The 2017 International Gymnix takes place this weekend in Montreal, featuring one of the best junior battles in the world with the top young gymnasts from the United States, Russia, Italy, Japan, and Canada expected to attend.
Following a training camp held in February, national team coordinator Valeri Liukin named reigning junior national champion Maile O’Keefe, Emma Malabuyo, Gabby Perea, and Sunisa Lee to the U.S. team (from a gym aesthetic perspective, this is literally one of the most gorgeous U.S. teams of all time, especially on beam), and while Russia hasn’t yet released the team they’re sending, we can expect their top girls as well. From Japan, Mana Oguchi will be a standout competitor, and the Italian team of Giorgia Villa, twins Alice and Asia D’Amato, and Elisa Iorio has some of the country’s top talent in years, with all four of these 2003-born gymnasts competing Yurchenko doubles on vault and showing off big skills elsewhere as well.
But the hometown favorite will be Canada’s own Ana Padurariu, who is undefeated in the all-around since winning the national title last summer, having followed it up with the titles at Pan Ams, the Olympic Hopes Cup, and Elite Canada last month. Padurariu, 14, told us she wants to win gold here as well, but knows she’ll face tough competition from a big international field. Still, having seen her confidence and ability to handle immense difficulty in Halifax last month, I think she’ll absolutely challenge here, which would be huge for her and for Team Canada.
The senior field features two Canadian teams in addition to one from Australia and one from Japan. American Cup competitor Emily Whitehead will lead Australia, which will also feature new senior Jade Vella-Wright, while Olympic alternate Marina Kawasaki headlines Japan.
For Canada, the teams seem to be pretty evenly-matched, with Elite Canada all-around champion Jade Chrobok on Canada I with Olympic alternate Megan Roberts, 2015 worlds team member Audrey Rousseau, and fellow new senior Brooklyn Moors, while 2016 Olympic vault finalist Shallon Olsen headlines Canada II, which also features 2015 worlds team member Sydney Townsend and new seniors Megan Phillips and Sophie Marois.
Individual competitors include seven-time Olympian Oksana Chusovitina of Uzbekistan, 2016 Olympians Brittany Rogers and Rose-Kaying Woo of Canada, and 2016 Australian national champion Rianna Mizzen. I believe Rogers, Woo, and Mizzen aren’t yet back on all four events, and so will focus on their individual strengths in Montreal with the hope of making event finals rather than on contributing to the teams.
There’s also a Challenge competition at Gymnix featuring a mix of juniors and seniors from all over the globe. Gymnix invites certain national federations to bring teams, which is what the above fields are, but the Challenge competition allows for national federations not part of the main fields and for club gyms to register gymnasts to compete in this separate field.
The field features some big names, like former junior national team member Sydney Johnson-Scharpf of the United States. With her gym, Johnson-Scharpf also traveled to Iceland recently to compete in an international meet there, and it’s awesome to see her coach (slash mom, Brandy Johnson) taking advantage of international opportunities that she might not get through official assignments.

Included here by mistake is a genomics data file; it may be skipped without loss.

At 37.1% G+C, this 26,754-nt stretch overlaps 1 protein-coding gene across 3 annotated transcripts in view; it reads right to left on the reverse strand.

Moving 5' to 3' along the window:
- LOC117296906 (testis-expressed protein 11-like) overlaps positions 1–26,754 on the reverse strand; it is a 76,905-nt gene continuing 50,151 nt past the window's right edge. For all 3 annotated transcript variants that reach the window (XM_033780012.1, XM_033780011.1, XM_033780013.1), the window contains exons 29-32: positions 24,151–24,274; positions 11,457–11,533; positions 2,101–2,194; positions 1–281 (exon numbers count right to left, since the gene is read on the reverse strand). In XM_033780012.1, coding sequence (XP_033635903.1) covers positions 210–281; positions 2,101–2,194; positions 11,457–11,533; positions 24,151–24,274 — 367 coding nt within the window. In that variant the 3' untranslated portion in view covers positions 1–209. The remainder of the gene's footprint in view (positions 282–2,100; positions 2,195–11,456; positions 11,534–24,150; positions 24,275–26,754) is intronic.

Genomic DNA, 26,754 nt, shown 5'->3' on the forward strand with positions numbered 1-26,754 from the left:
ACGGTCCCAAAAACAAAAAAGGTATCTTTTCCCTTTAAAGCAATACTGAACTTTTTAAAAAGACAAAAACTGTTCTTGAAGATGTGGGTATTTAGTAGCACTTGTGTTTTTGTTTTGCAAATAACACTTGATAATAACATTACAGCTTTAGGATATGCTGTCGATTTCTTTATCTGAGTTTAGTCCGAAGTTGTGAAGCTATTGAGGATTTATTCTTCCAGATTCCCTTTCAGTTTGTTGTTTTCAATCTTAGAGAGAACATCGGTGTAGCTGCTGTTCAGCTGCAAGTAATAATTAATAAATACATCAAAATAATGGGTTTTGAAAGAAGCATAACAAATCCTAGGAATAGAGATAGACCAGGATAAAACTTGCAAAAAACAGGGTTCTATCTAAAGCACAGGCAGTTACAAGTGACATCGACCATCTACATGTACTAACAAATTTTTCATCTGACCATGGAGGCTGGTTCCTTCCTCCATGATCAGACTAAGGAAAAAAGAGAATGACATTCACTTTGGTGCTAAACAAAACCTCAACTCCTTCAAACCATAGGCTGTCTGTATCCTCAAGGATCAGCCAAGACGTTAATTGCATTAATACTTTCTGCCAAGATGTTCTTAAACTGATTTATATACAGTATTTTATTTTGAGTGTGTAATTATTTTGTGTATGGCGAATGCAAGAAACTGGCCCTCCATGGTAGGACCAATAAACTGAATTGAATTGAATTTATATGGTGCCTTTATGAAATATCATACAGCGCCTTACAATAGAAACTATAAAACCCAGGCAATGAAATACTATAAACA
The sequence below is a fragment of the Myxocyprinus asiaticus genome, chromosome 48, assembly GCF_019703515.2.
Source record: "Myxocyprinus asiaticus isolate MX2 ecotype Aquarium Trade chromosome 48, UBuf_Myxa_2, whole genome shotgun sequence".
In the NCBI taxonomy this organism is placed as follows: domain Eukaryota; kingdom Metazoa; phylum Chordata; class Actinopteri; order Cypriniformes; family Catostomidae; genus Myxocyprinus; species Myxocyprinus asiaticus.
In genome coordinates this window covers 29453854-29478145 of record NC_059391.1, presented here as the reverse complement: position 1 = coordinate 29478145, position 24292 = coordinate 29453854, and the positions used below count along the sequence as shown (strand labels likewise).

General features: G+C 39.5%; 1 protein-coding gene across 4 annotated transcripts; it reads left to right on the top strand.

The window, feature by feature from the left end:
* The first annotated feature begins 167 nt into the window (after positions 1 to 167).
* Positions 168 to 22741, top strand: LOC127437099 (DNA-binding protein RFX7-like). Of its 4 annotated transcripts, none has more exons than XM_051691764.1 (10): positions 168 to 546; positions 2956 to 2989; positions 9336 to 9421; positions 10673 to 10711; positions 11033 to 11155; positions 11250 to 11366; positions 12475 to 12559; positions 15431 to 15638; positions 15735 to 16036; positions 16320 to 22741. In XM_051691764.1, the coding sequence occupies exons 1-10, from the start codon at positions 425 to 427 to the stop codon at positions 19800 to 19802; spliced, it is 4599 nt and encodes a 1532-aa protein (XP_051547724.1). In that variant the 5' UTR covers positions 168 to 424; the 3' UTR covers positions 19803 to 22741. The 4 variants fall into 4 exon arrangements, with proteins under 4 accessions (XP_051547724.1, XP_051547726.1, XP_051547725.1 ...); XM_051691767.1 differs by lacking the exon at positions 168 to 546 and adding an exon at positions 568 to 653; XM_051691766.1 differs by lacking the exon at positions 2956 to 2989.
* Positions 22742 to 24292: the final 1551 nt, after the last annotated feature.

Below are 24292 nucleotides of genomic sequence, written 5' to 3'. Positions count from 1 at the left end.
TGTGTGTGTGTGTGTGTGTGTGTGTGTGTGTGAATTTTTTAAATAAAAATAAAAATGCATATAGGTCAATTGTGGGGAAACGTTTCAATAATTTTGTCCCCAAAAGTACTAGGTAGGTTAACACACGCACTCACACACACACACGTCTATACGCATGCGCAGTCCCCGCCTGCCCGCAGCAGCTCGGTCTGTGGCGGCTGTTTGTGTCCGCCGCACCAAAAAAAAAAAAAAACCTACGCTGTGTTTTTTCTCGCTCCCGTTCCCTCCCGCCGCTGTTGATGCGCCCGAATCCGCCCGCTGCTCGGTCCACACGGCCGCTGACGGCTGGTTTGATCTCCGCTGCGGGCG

Other U.S. gymnasts expected are senior Lexy Ramler of KidSport, junior Cameron Machado of First State, and juniors Kayla DiCello, Madeleine Johnston, and Anya Pilgrim of Hill’s. All five of these gymnasts are hoping to compete at nationals this summer, so like Johnson-Scharpf, it’s great that they’re able to get a bit of international elite experience underway before taking on the domestic season.
Argentina is sending juniors Martina Dominici and Maria Villalpando while Puerto Rico will send worlds hopefuls Nicole Diaz, Karelis Diaz, and Andrea Maldonado. We’ll also see first-year seniors Talia Folino of Australia and Andrea Pirsh of Mexico attend with their gyms.
As for the huge number of Canadians expected in the Challenge, we’re most excited for Elite Canada bars champ Jessica Dowling, beam beauty Laurie-Lou Vezina, powerful vaulter Laurie Denommee, and 12-year-old Elite Canada novice champion Kyra Cato.
A full list of competitors is below. We’ll be coming to you live from the event this weekend, so keep an eye out for links to all coverage, including photos and live blogs!
|Team Canada I
|Team Canada II
Oksana Chusovitina (Uzbekistan)
Rianna Mizzen (Australia)
Brittany Rogers (Canada)
Rose-Kaying Woo (Canada)
|Amy Bladon (Bluewater, Canada)||Ilka Juk (Calgary, Canada)|
|Kyra Cato (Calgary, Canada)||Sophia King (Calgary, Canada)|
|Haley de Jong (Flicka, Canada)||Chloe Lorange (Gymnix, Canada)|
|Maelle Delourmel (Gymnix, Canada)||Cameron Machado (First State, United States)|
|Laurie Denommee (Viagym, Canada)||Andrea Maldonado (Puerto Rico)|
|Nicole Diaz (Puerto Rico)||Charlotte McDevitt (Equilibrix, Canada)|
|Karelis Diaz (Puerto Rico)||Madeline McLellan (Calgary, Canada)|
|Kayla DiCello (Hill’s, United States)||Anya Pilgrim (Hill’s, United States)|
|Martina Dominici (Argentina)||Andrea Pirsh (Gymnos, Mexico)|
|Jessica Dowling (Dynamo, Canada)||Lexy Ramler (KidSport, United States)|
|Jordyn Ewing (Taiso, Canada)||Meaghan Ruttan (Calgary, Canada)|
|Montana Fairbairn (Stampede City, Canada)||Emma Spence (Dynamo, Canada)|
|Talia Folino (Waverley, Australia)||Leah Tindale (Dynamo, Canada)|
|Rachel Grenke (Capital City, Canada)||Laurie-Lou Vezina (Gym Fly, Canada)|
|Lucia Jakab (Okanagan, Canada)||Maria Villalpando (Argentina)|
|Sydney Johnson-Scharpf (Brandy Johnson’s, United States)||Kiera Wai (East York, Canada)|
|Madeleine Johnston (Hill’s, United States)||Emily Walker (Marian, Canada)|